This study contributes to the existing literature that reports the positive contribution of co-application of poultry manure and inorganic fertilizer as part of integrated nutrient management in enhancing growth, yields and yield components in crop plants in general and in maize in particular.

Breeding Objective, Breeding Practices and Selection Criteria of Indigenous Sheep in Western Amhara, Ethiopia

Pages: 172-182
Find References

Finding References


Breeding Objective, Breeding Practices and Selection Criteria of Indigenous Sheep in Western Amhara, Ethiopia

Search :
Google Scholor
Search :
Microsoft Academic Search
Cite

DOI: 10.18488/journal.70.2019.64.172.182

Esubalew Adimasu , Kefyalew Almayehu , Tesfaye Getachew

Export to    BibTeX   |   EndNote   |   RIS

Abegaz, S., G. Duguma, U. Galmessa, B. Soboqa and F. Terefe, 2005. Small ruminant production system in east wollegga and west shoa zones. Research Report, Oromia Agricultural Research Institute, Bako Agricultural Research Center, Bako, Ethiopia.

Abera, B., K. Kebede and S. Gizaw, 2014a. Indigenous breeding practices and selection criteria of sheep breed in Selale area, Central Ethiopia. International Journal of Livestock Research, 4(7): 49-56.Available at: https://doi.org/10.5455/ijlr.20140423043726.

Abera, B., K. Kefelegn and G. Solomon, 2014b. Traditional husbandry practices of indigenous sheep types in Selale Area, Central Ethiopia. African Journal of Agricultural Science and Technology, 2(10): 188-195.

Alemayehu, A., 2011. Phenotypic characterization of indigenous sheep types of dawuro zone and konta special woreda of snnpr, Ethiopia. M.Sc.Thesis Presented to the School of Graduate Studies of Haramaya University, Dire Dawa, Ethiopia.

Awgichew, K., 2000. Comparative performance evaluation of horro and menz sheep of Ethiopia under grazing and intensive feeding conditions. PhD Dissertation. Animal Science, University of Wales, UK. pp: 173.

CSA, 2017. Federal democratic republic of Ethiopia central statistics agency, agricultural sample survey 2016/19 [2009 e.C.] volume ii report on livestock and livestock characteristics (private peasant holdings) statistical bulletin 583 addis Ababa, Ethiopia.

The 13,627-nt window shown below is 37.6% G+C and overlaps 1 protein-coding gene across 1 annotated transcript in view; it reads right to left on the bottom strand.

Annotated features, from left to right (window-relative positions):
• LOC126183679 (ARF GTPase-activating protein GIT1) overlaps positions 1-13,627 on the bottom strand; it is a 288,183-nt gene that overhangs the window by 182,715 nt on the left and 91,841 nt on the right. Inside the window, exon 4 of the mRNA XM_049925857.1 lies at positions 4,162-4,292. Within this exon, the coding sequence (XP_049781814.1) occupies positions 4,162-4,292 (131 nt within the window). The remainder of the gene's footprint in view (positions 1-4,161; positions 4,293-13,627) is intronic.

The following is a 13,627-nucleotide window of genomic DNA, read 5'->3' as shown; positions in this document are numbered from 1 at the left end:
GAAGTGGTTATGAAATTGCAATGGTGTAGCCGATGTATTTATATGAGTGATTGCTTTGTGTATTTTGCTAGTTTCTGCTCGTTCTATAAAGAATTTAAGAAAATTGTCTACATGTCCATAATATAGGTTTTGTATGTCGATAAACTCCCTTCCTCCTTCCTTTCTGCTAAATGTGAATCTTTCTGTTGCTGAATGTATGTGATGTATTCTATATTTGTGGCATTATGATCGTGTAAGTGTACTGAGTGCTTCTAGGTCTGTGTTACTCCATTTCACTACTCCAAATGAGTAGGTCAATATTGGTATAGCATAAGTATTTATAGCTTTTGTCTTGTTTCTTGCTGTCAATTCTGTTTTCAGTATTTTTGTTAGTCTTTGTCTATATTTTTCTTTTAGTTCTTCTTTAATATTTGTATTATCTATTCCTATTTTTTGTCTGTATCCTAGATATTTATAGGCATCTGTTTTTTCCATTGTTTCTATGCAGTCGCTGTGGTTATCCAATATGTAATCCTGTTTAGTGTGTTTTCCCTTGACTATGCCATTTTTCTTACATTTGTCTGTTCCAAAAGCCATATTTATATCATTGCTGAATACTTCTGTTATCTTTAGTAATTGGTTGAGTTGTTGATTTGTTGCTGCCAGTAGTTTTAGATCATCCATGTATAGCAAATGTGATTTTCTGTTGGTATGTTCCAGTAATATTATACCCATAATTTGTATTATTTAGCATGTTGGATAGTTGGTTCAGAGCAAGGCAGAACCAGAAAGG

Duguma, G., T. Mirkena, A. Haile, L. Iñiguez, A. Okeyo, M. Tibbo, B. Rischkowsky, J. Sölkner and M. Wurzinger, 2010. A participatory approach to investigate the breeding goals of livestock keepers. Participatory definitions of the purpose of breeding and implementation of community-based sheep breeding programs in Ethiopia, 7.

Getachew, T., 2008. Characterization of menz and afar indigenous sheep breeds of smallholders and pastoralists for designing community-based breeding strategies in Ethiopia. MSc Thesis in Agriculture (Animal Genetics And Breeding). Haramaya, Ethiopia: Haramaya University.

Getachew, T., S. Gizaw, S. Lemma and M. Taye, 2011. Breeding practices, growth, and carcass potential of fat-tailed Washera sheep breed in Ethiopia. Tropical Animal Health and Production, 43(7): 1443-1448.Available at: https://doi.org/10.1007/s11250-011-9874-5.

Getachew, T., A. Haile, M. Tibbo, A. Sharma, J. Souml and M. Wurzinger, 2010. Herd management and breeding practices of sheep owners in a mixed crop-livestock and a pastoral system of Ethiopia. African Journal of Agricultural Research, 5(8): 685-691.

Getie, B., K. Alemayehu and A.Z. Mekuriaw, 2017. Production system and husbandry practices of sheep under farmers’ management condition in North Western Highlands of Amhara region, Ethiopia. Journal of Biology, Agriculture and Healthcare, 7(5): 88-94.

Gizaw, S., 2008. Sheep resources of Ethiopia: Genetic diversity and breeding strategy. Phd Thesis, Wageningen University, the Netherlands.